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In 2001–2, 89% of cancers detected by the UK National Health Service Breast Screening Programme (NHSBSP) were diagnosed preoperatively.1 In 1996–7, the figure was 63%. Year on year increases in the preoperative diagnosis rate have parallelled the increasing use of needle core biopsy (NCB). There has been a threefold increase (from 17% to 66%) in the proportion of cancers diagnosed by a B5 NCB over this period. The proportion of cases diagnosed by fine needle aspiration cytology (FNAC) alone fell from 19% in 2000–1 to 13% in 2001–2.
Although in appropriate circumstances FNAC may be a sensitive and cost effective technique in the diagnosis of breast cancer,2 its use in the NHSBSP is increasingly limited. In the Leeds Breast Screening Assessment Unit in the year 2001–2 we performed 124 FNACs and 487 NCBs. This contrasts with 243 FNACs and 92 NCBs in 1995–6. Our preoperative diagnosis rate has increased from 59% to 92% over the same period.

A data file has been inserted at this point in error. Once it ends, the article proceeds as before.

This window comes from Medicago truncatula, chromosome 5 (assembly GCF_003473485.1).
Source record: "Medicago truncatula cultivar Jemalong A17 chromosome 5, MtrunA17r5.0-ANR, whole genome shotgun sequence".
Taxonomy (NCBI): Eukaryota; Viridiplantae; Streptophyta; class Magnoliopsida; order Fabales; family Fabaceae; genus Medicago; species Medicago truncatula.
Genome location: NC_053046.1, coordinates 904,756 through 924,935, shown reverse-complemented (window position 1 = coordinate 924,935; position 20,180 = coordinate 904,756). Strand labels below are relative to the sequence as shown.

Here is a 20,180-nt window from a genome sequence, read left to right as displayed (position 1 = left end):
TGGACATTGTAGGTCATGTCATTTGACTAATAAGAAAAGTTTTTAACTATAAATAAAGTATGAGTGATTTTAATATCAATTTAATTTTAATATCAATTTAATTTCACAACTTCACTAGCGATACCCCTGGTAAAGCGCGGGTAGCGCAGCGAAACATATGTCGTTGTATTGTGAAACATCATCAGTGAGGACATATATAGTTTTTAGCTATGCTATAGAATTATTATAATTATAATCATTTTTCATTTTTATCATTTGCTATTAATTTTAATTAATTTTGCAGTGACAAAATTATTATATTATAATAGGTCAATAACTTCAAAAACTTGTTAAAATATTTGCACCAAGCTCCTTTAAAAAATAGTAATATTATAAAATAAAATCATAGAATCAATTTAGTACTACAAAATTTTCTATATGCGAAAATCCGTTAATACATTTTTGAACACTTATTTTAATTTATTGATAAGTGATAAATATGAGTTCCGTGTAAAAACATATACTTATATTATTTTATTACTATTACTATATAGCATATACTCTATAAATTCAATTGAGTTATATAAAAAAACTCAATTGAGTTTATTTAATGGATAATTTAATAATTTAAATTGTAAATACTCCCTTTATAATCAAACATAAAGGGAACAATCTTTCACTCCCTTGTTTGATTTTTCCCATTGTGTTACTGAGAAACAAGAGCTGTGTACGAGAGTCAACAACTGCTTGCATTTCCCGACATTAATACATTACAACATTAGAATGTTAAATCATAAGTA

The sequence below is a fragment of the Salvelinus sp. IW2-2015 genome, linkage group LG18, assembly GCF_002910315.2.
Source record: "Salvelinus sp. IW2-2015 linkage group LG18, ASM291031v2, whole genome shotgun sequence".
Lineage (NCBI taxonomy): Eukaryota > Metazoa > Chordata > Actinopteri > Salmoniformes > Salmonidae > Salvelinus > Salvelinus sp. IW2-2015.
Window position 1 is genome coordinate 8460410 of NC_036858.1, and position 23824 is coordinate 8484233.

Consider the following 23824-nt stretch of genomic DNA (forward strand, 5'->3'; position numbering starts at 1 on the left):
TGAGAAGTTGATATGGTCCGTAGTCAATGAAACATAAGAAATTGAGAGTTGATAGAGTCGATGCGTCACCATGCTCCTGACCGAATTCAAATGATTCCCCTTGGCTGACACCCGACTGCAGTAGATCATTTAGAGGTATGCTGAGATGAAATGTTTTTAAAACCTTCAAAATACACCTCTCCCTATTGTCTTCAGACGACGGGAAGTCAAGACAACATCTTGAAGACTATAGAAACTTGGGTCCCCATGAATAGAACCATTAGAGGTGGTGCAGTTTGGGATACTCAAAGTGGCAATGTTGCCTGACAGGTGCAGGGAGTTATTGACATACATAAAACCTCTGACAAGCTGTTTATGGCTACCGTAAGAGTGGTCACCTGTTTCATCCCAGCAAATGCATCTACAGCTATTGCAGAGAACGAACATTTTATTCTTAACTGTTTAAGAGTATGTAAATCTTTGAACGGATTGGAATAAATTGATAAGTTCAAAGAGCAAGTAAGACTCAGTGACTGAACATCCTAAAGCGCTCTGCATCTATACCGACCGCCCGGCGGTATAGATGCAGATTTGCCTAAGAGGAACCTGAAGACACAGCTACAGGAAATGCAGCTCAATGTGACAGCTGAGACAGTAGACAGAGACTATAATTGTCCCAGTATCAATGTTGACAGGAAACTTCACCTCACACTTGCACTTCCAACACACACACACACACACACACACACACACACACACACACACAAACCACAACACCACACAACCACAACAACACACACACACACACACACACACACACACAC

Better characterisation of malignant lesions and the ability to perform ancillary investigations, such as hormone receptors and biomarker studies (for example, HER-2 analysis), are major advantages of the technique, given the wide range of immediate therapeutic choices now available. The decision to use neoadjuvant chemotherapy or offer immediate reconstruction may be influenced by information only reliably obtained by NCB.
Comparing FNAC sensitivities, specificities, and inadequate rates between different units is now complicated by NCB use. Different units vary in the extent and manner in which FNAC is used. In our unit, FNAC is now almost confined to the investigation of small masses where cystic/solid differentiation with ultrasound is uncertain and lesions that are difficult to biopsy because of their small size and/or location in the breast. A higher proportion of “non-diagnostic” samples (that is, “C1” without epithelium) is to be expected. Despite National Institute for Clinical Excellence recommendations that pathologists should maintain FNAC skills, there will be an inevitable diminishing exposure to the “subtleties” of FNAC diagnosis, which will further reduce its usefulness.
Lets face it. Except for in a limited range of circumstances, FNAC has had its day. Pathologists, radiologists, surgeons, and oncologists all need a little bit more on the slide.
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